The breakthrough reported by Paul Dauenhauer of the Chemical Engineering Department in the January 2012 issue of the journal Energy & Environmental Science and later highlighted in Nature Chemistry has been covered in many scientific websites and magazines, including Ethanol Producer Magazine, Science Daily, Physorg.com, Bio-Medicine, Science Codex, Biofuels Digest, Biofuels-News.com, Bioscience Technology, R&D magazine, Bioenergy News, Web Newswire, Checkbiotech.org, esciencenews.com, Iowa Ag Connection, Chemicals Technology and The Cutting Edge. Dauenhauer’s research team has discovered a small molecule that behaves the same as cellulose when it is converted to biofuel. Studying this “mini-cellulose” molecule reveals for the first time the chemical reactions that take place in wood and prairie grasses during high-temperature conversion to biofuel.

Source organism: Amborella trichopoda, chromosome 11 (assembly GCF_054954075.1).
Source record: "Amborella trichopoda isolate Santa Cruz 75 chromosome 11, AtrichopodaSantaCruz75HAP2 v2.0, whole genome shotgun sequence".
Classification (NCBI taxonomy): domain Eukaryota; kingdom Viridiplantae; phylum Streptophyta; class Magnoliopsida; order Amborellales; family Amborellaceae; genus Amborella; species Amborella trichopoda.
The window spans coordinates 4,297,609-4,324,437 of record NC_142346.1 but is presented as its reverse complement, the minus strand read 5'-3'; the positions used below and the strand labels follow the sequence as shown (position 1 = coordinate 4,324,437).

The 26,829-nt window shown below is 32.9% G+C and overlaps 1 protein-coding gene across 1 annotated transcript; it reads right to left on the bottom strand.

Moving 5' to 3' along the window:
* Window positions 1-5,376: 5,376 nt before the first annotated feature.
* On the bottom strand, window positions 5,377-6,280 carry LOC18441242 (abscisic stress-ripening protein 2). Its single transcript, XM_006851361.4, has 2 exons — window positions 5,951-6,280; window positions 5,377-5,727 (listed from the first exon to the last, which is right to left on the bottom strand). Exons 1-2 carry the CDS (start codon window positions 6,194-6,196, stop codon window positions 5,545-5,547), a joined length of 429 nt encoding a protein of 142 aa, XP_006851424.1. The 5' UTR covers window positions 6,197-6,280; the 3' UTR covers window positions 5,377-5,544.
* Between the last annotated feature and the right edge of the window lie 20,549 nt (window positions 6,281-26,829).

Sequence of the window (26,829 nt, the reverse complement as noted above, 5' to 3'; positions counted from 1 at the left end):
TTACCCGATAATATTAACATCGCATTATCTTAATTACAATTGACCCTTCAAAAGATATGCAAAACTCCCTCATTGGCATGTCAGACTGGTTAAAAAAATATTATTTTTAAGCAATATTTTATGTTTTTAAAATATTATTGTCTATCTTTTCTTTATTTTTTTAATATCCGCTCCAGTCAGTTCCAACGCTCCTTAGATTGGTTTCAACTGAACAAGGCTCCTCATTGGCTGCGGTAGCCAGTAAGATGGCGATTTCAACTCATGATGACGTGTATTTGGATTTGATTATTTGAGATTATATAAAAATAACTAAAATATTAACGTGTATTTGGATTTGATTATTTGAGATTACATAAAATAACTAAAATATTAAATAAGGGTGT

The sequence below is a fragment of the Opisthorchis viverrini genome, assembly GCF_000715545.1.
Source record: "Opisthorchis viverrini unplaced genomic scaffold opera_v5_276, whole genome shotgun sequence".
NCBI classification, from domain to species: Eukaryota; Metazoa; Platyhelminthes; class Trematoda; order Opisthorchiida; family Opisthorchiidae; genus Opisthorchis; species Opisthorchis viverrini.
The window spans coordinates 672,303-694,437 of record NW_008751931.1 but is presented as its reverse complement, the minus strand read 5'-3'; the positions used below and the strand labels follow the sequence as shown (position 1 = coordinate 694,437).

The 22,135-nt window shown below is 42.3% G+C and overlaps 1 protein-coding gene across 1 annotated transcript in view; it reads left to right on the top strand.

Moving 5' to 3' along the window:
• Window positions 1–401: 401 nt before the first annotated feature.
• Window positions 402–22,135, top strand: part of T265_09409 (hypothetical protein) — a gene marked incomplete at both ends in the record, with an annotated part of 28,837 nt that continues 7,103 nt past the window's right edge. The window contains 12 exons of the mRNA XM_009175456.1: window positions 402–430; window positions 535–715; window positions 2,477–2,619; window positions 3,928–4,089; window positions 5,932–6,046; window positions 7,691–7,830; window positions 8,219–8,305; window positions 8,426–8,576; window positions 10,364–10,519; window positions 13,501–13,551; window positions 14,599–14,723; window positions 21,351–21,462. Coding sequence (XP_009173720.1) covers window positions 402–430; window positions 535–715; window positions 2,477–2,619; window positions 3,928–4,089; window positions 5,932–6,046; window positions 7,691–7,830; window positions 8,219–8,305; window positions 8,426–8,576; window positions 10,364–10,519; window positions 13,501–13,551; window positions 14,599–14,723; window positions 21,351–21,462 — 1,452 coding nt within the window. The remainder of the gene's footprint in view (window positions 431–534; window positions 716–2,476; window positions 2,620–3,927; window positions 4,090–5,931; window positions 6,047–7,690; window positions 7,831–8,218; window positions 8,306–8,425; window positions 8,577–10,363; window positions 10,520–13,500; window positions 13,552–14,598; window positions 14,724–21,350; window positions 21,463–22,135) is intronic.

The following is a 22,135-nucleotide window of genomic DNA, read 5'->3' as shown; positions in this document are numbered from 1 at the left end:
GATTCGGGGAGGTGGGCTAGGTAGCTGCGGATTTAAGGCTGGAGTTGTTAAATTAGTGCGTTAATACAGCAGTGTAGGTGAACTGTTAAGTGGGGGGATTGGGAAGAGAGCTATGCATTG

This brilliant new tool will allow researchers for the first time to study the reactions inside a biofuel reactor, track the molecules produced by those reactions, and adjust the reactor to produce the highest possible grade of bio-oil. This new experimental technique for studying high-temperature biomass chemistry is called “thin-film pyrolysis.”
“What we have invented here is the basic tool necessary to optimize biofuel reactors,” says Paul Dauenhauer. (February 2012)